While it’s impossible to draw conclusions as to the substance of these emails, what is clear is that throughout June, Larson was is regular contact with Kenyon. Howard was copied on a few of the emails and Deputy City Manager Jessi Bon was copied on others. Some were not overtly copied to anyone, though blind copies may or may not have been sent.
At least one of the emails made reference to changes Larson made “in bold” to proposed action against The Comment.
Throughout June, at least, the evidence is circumstantial but strong that Larson was acting with knowledge and consent of his superiors in the pursuit of responding to Sammamish Comment.
There is also evidence that Howard’s long response to Council Member Christie Malchow, who questioned Larson’s role, statements and activities, was reviewed by Kenyon before Howard sent the reply to Malchow.
The reply, which was extensively quoted by Sammamish Comment, essentially made the case that Larson had gone to the Issaquah/Sammamish Reporter on his own, without authorization by Howard—in other words, he went “rogue.”
The same reply said that Larson’s use of the phrase “a waste of time and money” was not in reference to examining concurrency itself, but rather in responding to allegations made by Mullor and on Facebook and reported by The Comment.
However, in an interview recorded by The Comment with the reporter from The Reporter,” to whom the phrase was made in written comments and in an interview, the writer said she viewed the phrase as related to concurrency.
Howard told The Comment that the reporter misinterpreted Larson’s comment. Larson, in his four-page email, denied he made the statement, although a document he wrote and sent to the Issaquah Reporter shows otherwise. The context could be subject to two interpretations, however.
Although Howard’s reply to Malchow said Larson talked to the newspaper on his own, the emails and documents suggest otherwise.
Approval or not?
In Larson’s four-age email, he denied that he went rogue. He said he had approval from Kenyon and from Howard to approach the newspaper. He wrote that he was prepared to put a statement on the City website, but Howard disapproved, claiming (Larson wrote) that he would not have the backing of the Council. Larson drafted an article for the City Newsletter and, indeed, four Council Members objected and the article was pulled.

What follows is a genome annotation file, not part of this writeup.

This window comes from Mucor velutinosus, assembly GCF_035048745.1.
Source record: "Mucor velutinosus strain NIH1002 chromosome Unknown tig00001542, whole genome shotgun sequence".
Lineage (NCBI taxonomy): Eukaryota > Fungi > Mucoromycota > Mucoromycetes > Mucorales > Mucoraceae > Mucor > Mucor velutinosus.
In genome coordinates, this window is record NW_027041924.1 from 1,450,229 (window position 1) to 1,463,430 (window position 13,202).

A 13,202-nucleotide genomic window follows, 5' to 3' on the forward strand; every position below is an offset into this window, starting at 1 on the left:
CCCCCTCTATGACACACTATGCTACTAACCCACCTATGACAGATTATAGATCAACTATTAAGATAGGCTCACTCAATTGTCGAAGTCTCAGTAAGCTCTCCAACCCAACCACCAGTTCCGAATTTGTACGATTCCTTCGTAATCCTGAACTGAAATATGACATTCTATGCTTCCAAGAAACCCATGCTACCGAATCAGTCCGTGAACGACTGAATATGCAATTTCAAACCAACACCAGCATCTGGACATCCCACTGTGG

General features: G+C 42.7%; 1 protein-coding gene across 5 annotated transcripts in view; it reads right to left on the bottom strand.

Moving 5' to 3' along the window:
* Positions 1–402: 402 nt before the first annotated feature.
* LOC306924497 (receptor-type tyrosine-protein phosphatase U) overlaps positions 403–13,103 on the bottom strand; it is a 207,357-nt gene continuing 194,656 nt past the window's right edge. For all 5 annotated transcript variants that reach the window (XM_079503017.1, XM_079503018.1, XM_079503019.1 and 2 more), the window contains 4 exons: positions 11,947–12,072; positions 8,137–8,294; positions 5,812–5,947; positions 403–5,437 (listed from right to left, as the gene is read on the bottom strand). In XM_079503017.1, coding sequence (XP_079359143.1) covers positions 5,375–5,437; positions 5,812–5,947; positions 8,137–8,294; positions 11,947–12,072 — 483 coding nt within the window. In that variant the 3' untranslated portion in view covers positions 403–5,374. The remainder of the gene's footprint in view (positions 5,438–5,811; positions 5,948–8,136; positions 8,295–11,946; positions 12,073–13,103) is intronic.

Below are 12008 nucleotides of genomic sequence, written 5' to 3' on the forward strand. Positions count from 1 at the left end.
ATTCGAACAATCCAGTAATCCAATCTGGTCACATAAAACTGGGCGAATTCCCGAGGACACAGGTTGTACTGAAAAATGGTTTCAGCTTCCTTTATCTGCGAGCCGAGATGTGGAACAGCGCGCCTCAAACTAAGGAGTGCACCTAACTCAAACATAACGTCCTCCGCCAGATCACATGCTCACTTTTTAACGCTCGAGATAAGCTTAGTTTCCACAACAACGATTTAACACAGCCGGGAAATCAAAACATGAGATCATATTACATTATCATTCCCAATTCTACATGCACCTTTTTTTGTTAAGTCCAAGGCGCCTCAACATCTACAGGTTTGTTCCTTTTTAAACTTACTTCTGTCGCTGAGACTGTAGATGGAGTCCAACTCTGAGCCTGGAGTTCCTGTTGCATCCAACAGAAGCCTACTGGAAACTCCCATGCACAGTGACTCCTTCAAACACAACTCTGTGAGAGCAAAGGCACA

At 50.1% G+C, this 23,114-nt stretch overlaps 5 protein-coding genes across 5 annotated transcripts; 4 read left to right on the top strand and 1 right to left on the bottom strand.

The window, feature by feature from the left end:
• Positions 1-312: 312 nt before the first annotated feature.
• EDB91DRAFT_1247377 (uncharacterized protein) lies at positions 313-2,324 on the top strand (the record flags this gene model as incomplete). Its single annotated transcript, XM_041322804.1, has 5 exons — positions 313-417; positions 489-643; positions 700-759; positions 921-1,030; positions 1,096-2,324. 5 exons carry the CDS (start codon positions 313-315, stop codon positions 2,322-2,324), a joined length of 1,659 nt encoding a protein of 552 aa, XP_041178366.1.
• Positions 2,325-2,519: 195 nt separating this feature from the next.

The mystery over his status deepened because Larson was being “welcomed” back to work by Howard.
A month after Larson was put on leave, he was preparing to come back to work.
Concerned that the “investigation” and “falsehoods”—that he went rogue and said the examination of concurrency was a “waste of time and money”—left a cloud over him, Larson drafted a statement intended to be issued by Howard absolving him of improprieties.
In Larson’s Oct. 11 memo to staff and Council, he wrote Howard said they “were close” on the memo and resolving his return to work.
But this turned out not to be the case.
In emails obtained through PRRs, Human Resources director Karen Porterfield expressed concern that Larson’s draft absolved him of any wrong-doing. He had been placed on leave for “gross insubordination.” Absolution could open the City to liabilities, she wrote. Did the attorney have any suggestion? she asked.
Larson’s draft was obtained under PRR. The email, dated Sept. 22, was intended to be issued by Howard upon Larson’s return to work. Larson’s draft cleared any cloud over his head and said Larson would return to work until age 70, one year away, in a new position called Content Manager.
Documents produced under PRRs made it clear the position of Content Manager would allow Larson to complete tenure for certain retirement benefits.
Instead, the city attorney’s response was a draft statement to be issued in Howard’s name that eliminated all of Larson’s suggestions clearing his name.
Larson objected to the new draft and resigned Sept. 26.
Given that Lyman seemed quite comfortable with my original statement, and said so – “I think we’re very close!” – I’m surprised by this radical revision. My goal, after all, was to clear my name and push back against obvious falsehoods, something this revision manages to avoid completely.
Do you imagine that I could return to work under the cloud of an unexplained suspension, an undefined investigation, and an uncorrected set of falsehoods that damage my good name?
It’s a steep and undeserved price to pay for the city’s unwillingness to be truthful and take responsibility for its decisions, but I now have no choice but to resign my position, effective immediately.
Howard told The Comment, “When I said we’re close and we can make some edits to this to certain sections, those were sections that the attorneys had issue with as well.”